For three months during the monsoons every year, sand mining is explicitly banned in the Bharathapuzha. It is supposed to be a time for the riverbed to replenish itself, for the river to come together again. Unfortunately, bans hardly have any effect. The fact that illegal sand mining flourishes during this time is clear from the increase in prices of sand during the 'ban' period. While the prices vary between Rs 1,000 to Rs 3,000 per truckload in other seasons, it goes up to as much as Rs 5,000 in the monsoons, says Sujith Kumar.
The number of dams that have been constructed on the river - 11 in all - has added to the river's troubles. The Bharathapuzha, which originates in the Anaimalai ranges in Tamilnadu, flows past four dams in that state. Seven more dams stand in its way in Kerala. Not only have the dams interrupted the natural flow of the river, their construction was also accompanied by the felling of trees in those parts. As a result, the catchment areas of the river have all but disappeared. Now, the Bharathapuzha has only two catchment areas: the Silent Valley National Park in Palakkad district, through which its tributary Kuntipuzha flows, and the Chennoth Nair Reserve, located between Malampuzha and Kalladikode in Palakkad district.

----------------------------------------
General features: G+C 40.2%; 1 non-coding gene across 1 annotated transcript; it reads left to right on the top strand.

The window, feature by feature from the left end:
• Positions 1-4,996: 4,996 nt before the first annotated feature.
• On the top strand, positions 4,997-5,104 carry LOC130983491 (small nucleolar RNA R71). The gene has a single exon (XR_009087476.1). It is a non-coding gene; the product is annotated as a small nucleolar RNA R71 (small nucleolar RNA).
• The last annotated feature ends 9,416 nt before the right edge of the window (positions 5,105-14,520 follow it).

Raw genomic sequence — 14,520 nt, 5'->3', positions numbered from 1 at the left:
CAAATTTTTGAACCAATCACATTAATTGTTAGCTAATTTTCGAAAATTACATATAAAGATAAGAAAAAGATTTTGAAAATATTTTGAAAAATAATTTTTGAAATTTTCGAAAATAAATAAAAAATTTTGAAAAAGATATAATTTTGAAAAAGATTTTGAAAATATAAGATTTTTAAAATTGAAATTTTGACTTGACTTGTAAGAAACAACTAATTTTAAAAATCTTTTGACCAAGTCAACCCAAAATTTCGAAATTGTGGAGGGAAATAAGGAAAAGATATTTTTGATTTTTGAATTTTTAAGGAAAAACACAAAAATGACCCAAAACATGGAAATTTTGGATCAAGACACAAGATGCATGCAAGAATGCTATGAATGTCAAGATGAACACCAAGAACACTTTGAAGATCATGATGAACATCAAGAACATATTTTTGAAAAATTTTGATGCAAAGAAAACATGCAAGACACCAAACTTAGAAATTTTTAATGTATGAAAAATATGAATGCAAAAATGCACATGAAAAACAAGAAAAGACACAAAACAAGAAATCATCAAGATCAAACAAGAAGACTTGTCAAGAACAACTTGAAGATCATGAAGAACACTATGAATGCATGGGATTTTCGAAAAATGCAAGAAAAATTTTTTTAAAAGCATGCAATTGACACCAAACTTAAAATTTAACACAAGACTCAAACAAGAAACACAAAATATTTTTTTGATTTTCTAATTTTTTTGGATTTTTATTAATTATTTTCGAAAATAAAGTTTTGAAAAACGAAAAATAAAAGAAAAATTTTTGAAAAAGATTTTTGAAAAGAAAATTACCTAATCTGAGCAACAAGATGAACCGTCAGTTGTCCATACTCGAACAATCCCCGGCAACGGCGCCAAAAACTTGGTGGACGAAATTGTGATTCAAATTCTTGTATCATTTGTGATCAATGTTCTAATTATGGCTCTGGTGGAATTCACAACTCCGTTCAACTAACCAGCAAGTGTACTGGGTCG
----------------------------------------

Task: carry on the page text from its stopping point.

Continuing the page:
Apart from these main dams, many check dams have been constructed on the river. In Thiruvilyamala in Thrissur district, at the point where the Gayatripuzha, a tributary of the Bharathapuzha, meets the main river, a check dam has been constructed - so that there is water for people to perform the last rites of ancestors and relatives (the spot is considered sacred by Hindus). The water body looks more like a pond - it's even covered with moss - than a river. Beyond the check dam, shrubs have eaten into every part of the riverbed, covered with pits left behind by indiscriminate sand mining.